How would you feel if you were involuntarily forced to fund political activities you disagreed with? For university students, this situation is a reality that we have passively accepted for too long.
The Canadian Federation of Students, which receives funding from student levies from the University of Ottawa and others, has joined forces with LeadNow and The Council of Canadians to produce an advertisement criticizing the Conservative government’s Fair Elections Act. “Bill-C-23 will bring US-style voter suppression to Canada,” it declares, nicknaming the bill, “the [Un]fair Elections Act.”
A friend of mine was appalled to see this clip as an instream advertisement on a Youtube music video. The fact that the producers of this video actually paid for it to be displayed as an advertisement seems like a poor use of funds.
The CFS website encourages to students to oppose the bill, lamenting that, “the Conservative government has attempted to make these changes with zero public consultation.” Ironically, I don’t remember being consulted when the CFS decided to spend my money on an ad that criticizes a policy I happen to support.
On top of that, the ad contains misleading assertions about the Fair Elections Act. It claims that the provisions strip power from the Elections Commissioner so election criminals “may never be brought to justice.” A few minutes of research will reveal that this claim is a misleading over-simplification of the bill’s intent. As the Globe and Mail’s Josh Wingrove and Chris Hannay explained in their March 25 article, “Everything you need to know about the Fair Elections Act”, The Fair Elections Act simply transfers, “the commissioner out of Elections Canada and into the officer of the Director of Public Prosecutions” as a safeguard against potential conflict of interest in cases where the Chief Electoral Officer’s own staff comes under investigation. Contrary to the CFS’ claims, the bill will not prevent election fraud from being investigated and prosecuted.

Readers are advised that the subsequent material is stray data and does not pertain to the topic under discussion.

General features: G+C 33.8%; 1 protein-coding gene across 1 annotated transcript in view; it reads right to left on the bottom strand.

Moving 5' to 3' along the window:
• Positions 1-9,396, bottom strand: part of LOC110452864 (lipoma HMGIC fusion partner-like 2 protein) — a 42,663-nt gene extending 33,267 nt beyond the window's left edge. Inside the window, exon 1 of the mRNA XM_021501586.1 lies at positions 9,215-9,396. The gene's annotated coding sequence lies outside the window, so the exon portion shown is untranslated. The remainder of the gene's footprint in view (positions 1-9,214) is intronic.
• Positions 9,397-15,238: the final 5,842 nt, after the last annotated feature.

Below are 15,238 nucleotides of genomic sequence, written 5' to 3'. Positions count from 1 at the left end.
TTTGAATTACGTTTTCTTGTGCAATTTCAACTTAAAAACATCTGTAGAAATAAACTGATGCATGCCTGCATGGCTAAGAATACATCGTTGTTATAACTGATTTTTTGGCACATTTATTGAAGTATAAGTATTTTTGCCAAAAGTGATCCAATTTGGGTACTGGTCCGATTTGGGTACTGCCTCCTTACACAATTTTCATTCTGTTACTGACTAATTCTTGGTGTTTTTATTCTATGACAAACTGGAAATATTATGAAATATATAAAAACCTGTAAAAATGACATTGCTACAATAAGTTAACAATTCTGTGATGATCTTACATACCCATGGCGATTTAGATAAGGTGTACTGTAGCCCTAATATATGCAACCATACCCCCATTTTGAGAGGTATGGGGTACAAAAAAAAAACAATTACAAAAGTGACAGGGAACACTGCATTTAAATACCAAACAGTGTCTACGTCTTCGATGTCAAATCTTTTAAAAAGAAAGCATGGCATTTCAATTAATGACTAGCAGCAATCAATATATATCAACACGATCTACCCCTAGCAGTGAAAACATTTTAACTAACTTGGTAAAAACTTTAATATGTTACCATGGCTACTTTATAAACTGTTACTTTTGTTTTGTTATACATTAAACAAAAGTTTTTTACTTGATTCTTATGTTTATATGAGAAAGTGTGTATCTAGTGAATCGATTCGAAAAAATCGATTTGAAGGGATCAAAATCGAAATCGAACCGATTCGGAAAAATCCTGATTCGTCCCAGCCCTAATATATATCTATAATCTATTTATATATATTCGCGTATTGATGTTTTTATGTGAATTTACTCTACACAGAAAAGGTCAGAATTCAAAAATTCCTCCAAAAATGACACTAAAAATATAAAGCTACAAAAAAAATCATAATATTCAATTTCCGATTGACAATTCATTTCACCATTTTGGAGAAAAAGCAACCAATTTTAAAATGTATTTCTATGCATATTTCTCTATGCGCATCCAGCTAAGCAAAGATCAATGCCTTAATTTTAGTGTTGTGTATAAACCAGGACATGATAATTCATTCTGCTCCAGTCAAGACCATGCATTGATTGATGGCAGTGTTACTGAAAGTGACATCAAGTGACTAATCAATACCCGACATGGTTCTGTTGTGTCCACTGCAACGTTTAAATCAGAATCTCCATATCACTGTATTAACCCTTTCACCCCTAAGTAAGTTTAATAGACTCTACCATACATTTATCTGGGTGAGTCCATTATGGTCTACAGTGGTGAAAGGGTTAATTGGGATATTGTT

Whether or not you support the Fair Elections Act, do you think it is right for the CFS to use your money to feed you misinformation?
Julia Riddle reported in The Fulcrum that out of the $87.69 student levy that every uOttawa student has to pay, around $7.81 per student goes to the CFS each semester; “In the winter 2014 semester, $4.26 per student was paid to the national CFS and $3.55 per student was paid to its Ontario division, totaling $290,551 and $242,125 respectively.” That’s a significant amount of money that could be better used for university services that students can actually access, not self-righteous and futile activism.
Putting money from our student levies towards partisan campaigns does all students a disservice, and we should stand up and demand reform.
Originally published in The Fulcrum as “Don’t force me to contribute to partisan campaign,” April 10, 2014